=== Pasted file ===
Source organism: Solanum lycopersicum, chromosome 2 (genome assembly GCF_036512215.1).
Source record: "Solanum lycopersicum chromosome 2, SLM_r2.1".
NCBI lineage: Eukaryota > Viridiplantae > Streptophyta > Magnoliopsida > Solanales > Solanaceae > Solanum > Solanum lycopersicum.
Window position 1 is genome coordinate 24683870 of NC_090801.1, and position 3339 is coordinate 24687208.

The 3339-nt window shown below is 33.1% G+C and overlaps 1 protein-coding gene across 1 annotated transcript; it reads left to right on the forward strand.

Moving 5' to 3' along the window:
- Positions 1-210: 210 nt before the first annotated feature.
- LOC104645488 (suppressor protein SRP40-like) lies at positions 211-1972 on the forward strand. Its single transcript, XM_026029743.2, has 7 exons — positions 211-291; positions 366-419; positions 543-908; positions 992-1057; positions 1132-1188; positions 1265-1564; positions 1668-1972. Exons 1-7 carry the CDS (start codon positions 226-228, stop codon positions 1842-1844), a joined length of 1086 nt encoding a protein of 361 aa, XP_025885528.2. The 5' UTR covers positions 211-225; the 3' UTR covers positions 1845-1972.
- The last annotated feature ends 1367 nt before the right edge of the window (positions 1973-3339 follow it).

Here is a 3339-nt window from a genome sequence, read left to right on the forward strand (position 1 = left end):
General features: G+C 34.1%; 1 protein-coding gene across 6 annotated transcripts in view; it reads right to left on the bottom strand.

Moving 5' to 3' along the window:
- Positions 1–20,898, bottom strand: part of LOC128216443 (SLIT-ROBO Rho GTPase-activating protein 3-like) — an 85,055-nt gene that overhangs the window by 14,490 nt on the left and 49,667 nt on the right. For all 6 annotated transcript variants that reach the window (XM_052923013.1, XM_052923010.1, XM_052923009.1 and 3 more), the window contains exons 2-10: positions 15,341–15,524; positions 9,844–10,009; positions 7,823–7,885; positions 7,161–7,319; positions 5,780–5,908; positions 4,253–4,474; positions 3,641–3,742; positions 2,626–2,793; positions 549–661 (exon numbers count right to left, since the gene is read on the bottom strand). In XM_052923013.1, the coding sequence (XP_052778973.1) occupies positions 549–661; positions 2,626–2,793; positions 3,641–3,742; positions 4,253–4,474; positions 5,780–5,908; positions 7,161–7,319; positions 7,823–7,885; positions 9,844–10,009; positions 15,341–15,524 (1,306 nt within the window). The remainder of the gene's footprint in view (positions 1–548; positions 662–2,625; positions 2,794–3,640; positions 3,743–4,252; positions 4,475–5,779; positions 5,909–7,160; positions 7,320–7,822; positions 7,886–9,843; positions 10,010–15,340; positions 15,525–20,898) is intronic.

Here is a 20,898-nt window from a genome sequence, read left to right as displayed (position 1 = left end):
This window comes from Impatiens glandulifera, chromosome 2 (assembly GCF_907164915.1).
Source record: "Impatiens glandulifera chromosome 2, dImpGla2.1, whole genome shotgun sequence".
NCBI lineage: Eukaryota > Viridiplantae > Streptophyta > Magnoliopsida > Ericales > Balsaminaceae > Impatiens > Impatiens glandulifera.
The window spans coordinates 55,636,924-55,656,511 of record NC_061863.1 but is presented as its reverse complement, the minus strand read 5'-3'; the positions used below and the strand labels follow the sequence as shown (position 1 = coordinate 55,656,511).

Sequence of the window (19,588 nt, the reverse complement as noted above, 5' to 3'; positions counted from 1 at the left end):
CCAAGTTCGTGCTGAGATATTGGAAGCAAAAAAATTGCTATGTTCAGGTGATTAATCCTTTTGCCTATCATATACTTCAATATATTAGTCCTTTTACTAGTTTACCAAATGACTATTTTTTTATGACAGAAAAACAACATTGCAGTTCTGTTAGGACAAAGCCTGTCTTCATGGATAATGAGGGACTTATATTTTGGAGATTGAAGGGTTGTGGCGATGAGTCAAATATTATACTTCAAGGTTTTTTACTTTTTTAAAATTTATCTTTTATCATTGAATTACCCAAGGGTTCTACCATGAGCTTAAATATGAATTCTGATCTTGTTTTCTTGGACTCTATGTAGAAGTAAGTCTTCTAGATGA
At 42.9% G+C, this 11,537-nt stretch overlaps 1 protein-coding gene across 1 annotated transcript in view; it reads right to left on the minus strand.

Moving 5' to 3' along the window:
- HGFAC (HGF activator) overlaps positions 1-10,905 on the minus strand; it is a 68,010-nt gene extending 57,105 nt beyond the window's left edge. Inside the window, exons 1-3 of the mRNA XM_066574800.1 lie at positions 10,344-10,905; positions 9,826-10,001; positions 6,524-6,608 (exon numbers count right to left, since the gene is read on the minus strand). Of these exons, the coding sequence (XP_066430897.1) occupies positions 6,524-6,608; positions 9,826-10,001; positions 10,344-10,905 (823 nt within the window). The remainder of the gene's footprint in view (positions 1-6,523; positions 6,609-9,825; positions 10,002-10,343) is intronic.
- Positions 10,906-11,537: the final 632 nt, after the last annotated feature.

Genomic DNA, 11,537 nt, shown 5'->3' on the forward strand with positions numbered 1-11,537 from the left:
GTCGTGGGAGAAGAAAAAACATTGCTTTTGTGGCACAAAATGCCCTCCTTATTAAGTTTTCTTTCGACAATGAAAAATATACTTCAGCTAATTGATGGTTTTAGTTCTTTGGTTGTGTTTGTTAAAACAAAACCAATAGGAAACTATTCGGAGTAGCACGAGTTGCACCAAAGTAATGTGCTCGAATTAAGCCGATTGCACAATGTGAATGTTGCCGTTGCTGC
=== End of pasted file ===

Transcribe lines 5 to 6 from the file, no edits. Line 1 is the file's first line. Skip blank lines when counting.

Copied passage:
The 3339-nt window shown below is 33.1% G+C and overlaps 1 protein-coding gene across 1 annotated transcript; it reads left to right on the forward strand.

Moving 5' to 3' along the window: